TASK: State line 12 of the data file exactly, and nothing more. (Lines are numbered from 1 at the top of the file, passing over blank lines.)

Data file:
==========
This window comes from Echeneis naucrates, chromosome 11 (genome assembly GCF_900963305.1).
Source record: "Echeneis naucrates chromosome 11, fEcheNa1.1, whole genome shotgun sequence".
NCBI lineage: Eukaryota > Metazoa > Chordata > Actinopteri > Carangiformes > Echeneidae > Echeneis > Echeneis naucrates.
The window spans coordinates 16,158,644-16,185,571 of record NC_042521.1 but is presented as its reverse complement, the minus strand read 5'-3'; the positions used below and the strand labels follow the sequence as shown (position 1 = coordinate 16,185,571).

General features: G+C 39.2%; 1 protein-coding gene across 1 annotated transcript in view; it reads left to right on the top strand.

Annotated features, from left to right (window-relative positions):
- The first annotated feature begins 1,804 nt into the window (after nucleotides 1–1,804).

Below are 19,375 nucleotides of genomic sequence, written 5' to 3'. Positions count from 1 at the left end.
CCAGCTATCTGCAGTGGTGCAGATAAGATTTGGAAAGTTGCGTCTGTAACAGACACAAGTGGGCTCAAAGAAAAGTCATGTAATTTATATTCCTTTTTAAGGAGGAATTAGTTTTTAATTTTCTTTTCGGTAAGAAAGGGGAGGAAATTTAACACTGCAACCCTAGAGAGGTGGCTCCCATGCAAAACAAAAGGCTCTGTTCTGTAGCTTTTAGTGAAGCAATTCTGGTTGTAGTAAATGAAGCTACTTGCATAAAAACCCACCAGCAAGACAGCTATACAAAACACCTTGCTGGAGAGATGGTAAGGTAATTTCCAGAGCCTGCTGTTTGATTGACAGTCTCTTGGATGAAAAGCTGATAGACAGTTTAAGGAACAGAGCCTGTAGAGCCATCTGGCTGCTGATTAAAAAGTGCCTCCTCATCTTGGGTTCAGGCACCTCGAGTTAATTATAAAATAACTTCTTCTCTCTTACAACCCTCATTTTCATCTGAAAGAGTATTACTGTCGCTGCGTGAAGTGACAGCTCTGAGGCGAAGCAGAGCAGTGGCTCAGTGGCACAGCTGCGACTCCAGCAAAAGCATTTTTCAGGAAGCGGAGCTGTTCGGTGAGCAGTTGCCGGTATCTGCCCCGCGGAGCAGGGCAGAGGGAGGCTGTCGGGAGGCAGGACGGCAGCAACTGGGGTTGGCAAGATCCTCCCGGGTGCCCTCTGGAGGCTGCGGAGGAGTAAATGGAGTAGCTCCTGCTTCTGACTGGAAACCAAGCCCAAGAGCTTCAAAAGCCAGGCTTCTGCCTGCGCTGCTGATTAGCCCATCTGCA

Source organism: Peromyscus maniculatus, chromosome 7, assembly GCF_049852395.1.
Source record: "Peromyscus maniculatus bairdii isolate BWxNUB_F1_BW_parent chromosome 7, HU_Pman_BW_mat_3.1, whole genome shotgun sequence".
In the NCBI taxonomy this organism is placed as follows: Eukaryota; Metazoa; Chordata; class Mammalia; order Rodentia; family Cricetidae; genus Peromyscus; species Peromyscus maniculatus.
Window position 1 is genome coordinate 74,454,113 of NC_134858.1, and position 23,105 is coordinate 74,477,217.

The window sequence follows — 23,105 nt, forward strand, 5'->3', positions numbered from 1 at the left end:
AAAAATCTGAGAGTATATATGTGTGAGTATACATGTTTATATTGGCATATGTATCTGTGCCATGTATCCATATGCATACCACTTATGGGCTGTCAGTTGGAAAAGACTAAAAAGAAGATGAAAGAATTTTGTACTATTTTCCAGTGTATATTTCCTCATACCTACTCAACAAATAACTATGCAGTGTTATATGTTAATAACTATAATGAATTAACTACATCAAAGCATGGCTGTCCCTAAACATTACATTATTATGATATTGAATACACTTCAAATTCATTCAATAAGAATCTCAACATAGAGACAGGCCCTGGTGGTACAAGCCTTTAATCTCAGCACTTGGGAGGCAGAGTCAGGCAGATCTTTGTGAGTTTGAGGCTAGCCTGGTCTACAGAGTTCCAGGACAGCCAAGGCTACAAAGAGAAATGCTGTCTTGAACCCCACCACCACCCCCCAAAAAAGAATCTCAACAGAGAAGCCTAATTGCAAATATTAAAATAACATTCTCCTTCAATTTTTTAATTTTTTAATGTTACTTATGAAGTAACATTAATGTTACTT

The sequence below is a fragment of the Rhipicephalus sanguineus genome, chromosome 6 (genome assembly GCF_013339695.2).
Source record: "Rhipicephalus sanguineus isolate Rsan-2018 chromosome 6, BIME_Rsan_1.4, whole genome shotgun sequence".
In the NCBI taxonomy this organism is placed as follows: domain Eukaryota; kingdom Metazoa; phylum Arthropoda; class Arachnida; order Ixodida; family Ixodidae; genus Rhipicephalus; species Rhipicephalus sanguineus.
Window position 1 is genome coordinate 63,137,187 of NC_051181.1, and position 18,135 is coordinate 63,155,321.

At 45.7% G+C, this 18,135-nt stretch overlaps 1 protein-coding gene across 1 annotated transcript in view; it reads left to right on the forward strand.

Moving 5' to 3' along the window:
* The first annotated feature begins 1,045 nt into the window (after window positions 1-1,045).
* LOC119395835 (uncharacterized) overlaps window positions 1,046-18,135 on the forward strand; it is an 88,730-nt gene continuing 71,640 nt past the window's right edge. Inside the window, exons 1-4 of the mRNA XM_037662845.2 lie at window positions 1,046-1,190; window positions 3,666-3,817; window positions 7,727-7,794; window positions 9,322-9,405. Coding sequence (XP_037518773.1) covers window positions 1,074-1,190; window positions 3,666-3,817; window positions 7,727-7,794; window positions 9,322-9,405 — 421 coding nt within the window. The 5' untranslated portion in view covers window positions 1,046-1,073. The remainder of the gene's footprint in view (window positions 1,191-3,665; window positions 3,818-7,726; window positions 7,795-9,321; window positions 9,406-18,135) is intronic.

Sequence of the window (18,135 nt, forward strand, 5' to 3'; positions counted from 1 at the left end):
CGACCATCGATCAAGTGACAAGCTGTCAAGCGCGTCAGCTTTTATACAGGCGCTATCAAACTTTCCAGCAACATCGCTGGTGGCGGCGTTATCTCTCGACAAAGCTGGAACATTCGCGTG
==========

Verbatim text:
In the NCBI taxonomy this organism is placed as follows: Eukaryota; Metazoa; Chordata; class Mammalia; order Rodentia; family Cricetidae; genus Peromyscus; species Peromyscus maniculatus.